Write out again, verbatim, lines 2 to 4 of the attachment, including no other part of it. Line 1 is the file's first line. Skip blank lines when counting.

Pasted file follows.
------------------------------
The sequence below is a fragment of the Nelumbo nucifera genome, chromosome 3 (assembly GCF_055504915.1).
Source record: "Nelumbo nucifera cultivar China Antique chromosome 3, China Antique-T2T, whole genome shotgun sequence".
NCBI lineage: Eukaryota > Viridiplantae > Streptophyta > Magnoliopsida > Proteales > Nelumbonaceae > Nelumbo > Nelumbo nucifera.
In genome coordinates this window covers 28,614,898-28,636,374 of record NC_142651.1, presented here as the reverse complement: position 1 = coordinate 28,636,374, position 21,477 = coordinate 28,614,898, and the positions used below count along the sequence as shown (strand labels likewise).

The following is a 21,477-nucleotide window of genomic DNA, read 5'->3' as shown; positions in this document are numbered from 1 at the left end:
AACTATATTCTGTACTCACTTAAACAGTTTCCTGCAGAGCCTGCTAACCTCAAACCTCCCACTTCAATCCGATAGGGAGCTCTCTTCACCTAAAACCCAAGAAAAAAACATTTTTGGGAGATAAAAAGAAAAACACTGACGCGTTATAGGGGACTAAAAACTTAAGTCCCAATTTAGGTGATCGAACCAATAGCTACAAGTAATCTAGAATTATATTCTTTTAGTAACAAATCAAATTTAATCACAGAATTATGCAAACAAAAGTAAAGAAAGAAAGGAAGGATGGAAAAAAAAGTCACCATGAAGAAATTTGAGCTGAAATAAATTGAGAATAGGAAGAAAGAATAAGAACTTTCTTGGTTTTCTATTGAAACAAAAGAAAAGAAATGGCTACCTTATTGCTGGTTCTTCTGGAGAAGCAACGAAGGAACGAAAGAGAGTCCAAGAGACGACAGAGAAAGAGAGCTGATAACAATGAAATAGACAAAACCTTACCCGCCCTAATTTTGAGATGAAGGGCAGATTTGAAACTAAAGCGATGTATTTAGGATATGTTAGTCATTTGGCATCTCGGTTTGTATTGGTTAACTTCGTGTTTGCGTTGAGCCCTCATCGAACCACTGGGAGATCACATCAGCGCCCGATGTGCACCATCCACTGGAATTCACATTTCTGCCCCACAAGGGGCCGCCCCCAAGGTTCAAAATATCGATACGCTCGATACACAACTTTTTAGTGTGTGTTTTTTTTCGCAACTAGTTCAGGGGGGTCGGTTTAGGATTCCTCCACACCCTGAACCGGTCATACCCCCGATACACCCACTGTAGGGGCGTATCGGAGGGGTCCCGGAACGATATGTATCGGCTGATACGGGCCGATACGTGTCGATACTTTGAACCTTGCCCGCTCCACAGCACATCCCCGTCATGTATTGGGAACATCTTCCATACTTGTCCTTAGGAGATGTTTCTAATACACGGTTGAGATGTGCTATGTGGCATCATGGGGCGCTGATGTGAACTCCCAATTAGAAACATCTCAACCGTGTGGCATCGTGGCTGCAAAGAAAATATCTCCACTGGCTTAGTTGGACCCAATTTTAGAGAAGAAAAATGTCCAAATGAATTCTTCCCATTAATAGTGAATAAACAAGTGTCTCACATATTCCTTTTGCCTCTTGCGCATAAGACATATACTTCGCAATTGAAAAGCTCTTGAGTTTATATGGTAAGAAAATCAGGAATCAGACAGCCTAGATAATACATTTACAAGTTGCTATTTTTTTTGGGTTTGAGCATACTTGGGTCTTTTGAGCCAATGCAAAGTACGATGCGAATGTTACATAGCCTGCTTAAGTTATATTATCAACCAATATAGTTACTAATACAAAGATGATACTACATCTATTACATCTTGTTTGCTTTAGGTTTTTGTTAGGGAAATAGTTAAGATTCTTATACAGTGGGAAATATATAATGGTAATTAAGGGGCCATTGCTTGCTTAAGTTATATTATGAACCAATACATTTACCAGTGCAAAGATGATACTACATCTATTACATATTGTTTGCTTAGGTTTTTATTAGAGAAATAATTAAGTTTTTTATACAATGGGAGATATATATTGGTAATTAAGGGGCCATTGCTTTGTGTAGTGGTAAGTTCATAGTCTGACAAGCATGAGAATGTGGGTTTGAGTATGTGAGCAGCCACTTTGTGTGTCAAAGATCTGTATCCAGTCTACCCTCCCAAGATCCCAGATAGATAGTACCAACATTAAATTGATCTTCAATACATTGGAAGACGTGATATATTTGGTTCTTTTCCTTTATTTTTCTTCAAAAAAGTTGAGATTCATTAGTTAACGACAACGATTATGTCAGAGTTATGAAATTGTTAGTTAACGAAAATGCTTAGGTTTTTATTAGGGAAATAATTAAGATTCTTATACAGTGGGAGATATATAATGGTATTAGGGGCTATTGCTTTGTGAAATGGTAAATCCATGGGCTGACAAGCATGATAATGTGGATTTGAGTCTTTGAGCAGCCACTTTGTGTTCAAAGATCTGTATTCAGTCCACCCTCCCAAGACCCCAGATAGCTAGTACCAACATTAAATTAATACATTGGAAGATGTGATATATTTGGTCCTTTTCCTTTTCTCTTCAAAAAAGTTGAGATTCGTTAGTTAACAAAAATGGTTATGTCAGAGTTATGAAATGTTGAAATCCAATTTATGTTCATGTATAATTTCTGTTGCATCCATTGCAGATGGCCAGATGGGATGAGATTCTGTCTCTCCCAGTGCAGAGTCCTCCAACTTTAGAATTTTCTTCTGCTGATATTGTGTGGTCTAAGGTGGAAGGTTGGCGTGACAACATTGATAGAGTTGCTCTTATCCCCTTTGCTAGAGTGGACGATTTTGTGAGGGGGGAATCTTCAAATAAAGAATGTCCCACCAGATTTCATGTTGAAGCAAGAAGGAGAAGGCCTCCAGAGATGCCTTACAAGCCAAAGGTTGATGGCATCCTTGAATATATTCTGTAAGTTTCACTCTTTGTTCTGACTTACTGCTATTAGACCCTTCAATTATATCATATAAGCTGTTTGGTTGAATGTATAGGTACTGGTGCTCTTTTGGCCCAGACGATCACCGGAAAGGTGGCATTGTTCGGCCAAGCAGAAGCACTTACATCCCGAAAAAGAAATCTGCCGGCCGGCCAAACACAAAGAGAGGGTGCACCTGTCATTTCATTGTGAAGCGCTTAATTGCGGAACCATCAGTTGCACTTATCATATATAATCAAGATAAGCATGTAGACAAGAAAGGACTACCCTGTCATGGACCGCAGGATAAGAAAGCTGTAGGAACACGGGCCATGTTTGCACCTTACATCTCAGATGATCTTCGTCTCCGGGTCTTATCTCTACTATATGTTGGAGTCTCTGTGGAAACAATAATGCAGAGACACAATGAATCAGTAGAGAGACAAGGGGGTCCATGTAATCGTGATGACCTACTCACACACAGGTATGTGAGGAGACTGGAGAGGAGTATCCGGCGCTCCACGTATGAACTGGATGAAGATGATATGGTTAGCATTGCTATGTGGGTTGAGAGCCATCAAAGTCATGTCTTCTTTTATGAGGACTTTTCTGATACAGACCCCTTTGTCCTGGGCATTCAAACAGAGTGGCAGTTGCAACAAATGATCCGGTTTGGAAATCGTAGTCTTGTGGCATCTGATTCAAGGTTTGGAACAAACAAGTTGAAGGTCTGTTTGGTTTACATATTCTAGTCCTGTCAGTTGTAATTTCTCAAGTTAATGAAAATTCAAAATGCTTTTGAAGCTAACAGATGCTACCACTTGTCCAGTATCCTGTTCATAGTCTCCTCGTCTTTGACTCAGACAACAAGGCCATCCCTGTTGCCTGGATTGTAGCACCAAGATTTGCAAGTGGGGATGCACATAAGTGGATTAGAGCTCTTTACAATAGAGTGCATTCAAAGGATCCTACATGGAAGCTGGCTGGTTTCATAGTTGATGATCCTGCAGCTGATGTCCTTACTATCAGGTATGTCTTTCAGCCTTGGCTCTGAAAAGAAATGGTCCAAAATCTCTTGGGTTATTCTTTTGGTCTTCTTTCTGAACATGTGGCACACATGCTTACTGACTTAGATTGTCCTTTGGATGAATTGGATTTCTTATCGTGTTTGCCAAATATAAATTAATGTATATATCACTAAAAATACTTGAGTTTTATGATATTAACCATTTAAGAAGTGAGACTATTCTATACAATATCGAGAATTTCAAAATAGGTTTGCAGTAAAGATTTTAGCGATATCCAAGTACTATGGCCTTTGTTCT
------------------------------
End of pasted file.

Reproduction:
Source record: "Nelumbo nucifera cultivar China Antique chromosome 3, China Antique-T2T, whole genome shotgun sequence".
NCBI lineage: Eukaryota > Viridiplantae > Streptophyta > Magnoliopsida > Proteales > Nelumbonaceae > Nelumbo > Nelumbo nucifera.
In genome coordinates this window covers 28,614,898-28,636,374 of record NC_142651.1, presented here as the reverse complement: position 1 = coordinate 28,636,374, position 21,477 = coordinate 28,614,898, and the positions used below count along the sequence as shown (strand labels likewise).